It was approaching 1 p.m. and I saw that the valley by the street where I live was burning. This was when I understood that there was a danger to my own home and the homes of my neighbors. I raced home and what greeted me will never leave my mind. Our backyard was ablaze. The storage unit, which we had just built last week and filled with everything that we couldn't find room for in our house was burning. I grabbed the garden hose and attempted to put out the blazing storage unit in my own backyard, as well as those of the neighbors in order to prevent the fire from advancing to our houses. I fought with the flames until the water pressure began to dwindle. The water main to our house had begun to melt due to the intense heat.  


A short time later, four other volunteers from United Hatzalah arrived at my house to help me try to put out the flames that were encroaching on my home and the homes of my neighbors. At 4:30 p.m., firefighters were finally able to arrive and helped us quench what was left of the flames. At 6 p.m. the firefighters were able to finally put out the fires that were threatening our neighborhood. I headed over to the mobile command center that had been set up by United Hatzalah in Haifa, and the director, Moshe Teitelbaum, asked about whether my family needed anything and offered us a place to stay. The organization replaced my depleted medical equipment and gave my ambucycle a tune-up on the spot. I was invited to eat, something that I hadn't done all day long. I ate a few slices of pizza that were offered and then headed to my family who had previously evacuated to a safe location.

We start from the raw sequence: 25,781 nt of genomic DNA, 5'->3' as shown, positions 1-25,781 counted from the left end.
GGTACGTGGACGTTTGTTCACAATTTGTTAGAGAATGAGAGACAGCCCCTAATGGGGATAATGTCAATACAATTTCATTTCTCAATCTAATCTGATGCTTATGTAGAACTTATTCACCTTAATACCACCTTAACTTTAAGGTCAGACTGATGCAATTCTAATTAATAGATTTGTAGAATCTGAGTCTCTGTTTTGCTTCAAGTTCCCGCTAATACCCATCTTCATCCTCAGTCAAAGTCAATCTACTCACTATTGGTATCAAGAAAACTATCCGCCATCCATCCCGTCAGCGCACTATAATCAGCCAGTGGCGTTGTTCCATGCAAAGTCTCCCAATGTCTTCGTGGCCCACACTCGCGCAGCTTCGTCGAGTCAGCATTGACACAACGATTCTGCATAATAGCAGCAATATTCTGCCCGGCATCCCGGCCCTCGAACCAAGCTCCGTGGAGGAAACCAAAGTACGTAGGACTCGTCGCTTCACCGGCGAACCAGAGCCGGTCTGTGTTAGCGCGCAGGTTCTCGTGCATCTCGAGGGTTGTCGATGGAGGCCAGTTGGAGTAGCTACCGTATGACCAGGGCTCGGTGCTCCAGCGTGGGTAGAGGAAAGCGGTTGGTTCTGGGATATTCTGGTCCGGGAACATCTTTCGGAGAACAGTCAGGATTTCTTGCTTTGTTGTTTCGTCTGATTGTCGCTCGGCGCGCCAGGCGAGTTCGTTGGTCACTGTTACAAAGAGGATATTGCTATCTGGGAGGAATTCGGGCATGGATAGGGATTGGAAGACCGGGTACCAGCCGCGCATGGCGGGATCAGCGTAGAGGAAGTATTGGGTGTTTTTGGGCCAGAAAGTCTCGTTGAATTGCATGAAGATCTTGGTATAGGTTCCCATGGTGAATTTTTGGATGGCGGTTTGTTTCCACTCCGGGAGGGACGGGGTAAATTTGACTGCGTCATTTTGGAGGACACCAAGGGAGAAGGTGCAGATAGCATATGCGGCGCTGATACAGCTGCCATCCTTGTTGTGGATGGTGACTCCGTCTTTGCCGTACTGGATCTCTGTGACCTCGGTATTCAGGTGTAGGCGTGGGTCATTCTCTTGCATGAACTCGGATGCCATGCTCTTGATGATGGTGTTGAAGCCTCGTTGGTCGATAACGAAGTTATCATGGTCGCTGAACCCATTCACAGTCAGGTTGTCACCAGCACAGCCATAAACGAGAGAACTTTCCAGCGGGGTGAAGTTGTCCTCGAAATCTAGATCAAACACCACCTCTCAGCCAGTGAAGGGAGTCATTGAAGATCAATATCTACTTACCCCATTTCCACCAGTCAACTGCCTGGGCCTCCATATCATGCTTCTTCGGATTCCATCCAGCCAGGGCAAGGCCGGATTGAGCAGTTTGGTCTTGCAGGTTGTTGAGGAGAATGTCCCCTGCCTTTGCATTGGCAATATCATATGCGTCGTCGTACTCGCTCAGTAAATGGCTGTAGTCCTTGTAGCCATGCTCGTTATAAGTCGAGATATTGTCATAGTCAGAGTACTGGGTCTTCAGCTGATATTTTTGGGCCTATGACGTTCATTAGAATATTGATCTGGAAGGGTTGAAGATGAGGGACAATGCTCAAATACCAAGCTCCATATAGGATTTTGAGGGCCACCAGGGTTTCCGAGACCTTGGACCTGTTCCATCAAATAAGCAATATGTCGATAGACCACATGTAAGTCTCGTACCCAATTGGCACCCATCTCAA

We couldn't sleep that night. Thoughts of all the medics and emergency personnel still involved in the battle for our beautiful city of Haifa, of the fire that refused to be put out, of our green forests that provided us with so much, and of our neighbors who lost everything dear to them.

The next morning I went with a fellow EMT to see the house. The sight was a very difficult one for all of us. The blackened rooms bore down on us. As our neighbors began to return home we all took solace in the unity of our tragedy and began to work together to figure out who to call and how to handle the situation. How do we rebuild what was lost? How do we restore water and electricity to our homes for our families? Where can people stay in the interim?

TV crews came to interview us for whatever stations they were working for, and my friends from United Hatzalah never ceased to call and offer their condolences and assistance. Fellow EMS members came and offered food and blankets for the Shabbat holiday that was fast approaching. People called, came over and brought food and offered us places to stay for the weekend from as far away as the Golan and Jerusalem. We were overwhelmed with love and attention. While we are still crying from the tragedy, our eyes are somewhat dried by knowing that we will not have to go through this alone. We have an entire organization, 3,000 volunteers and staff strong, that is standing behind me, my family and my neighbors. When United Hatzalah is involved, no one is alone, and I am incredibly thankful for that.

At this point, we are restoring our homes to what they were, and I wish to thank all of those who stood with us in our time of crisis.  

The main epicenter of the organization's activities was focused in Haifa, where more than 90,000 people needed to be evacuated including Doron and his family. Volunteer EMS personnel also assisted firefighters and rescue services in evacuating the towns of Beit Meir, Neve Ilan, Nataf, Rishon Letzion, Halamish and Neve Tzuf over the course of the weekend.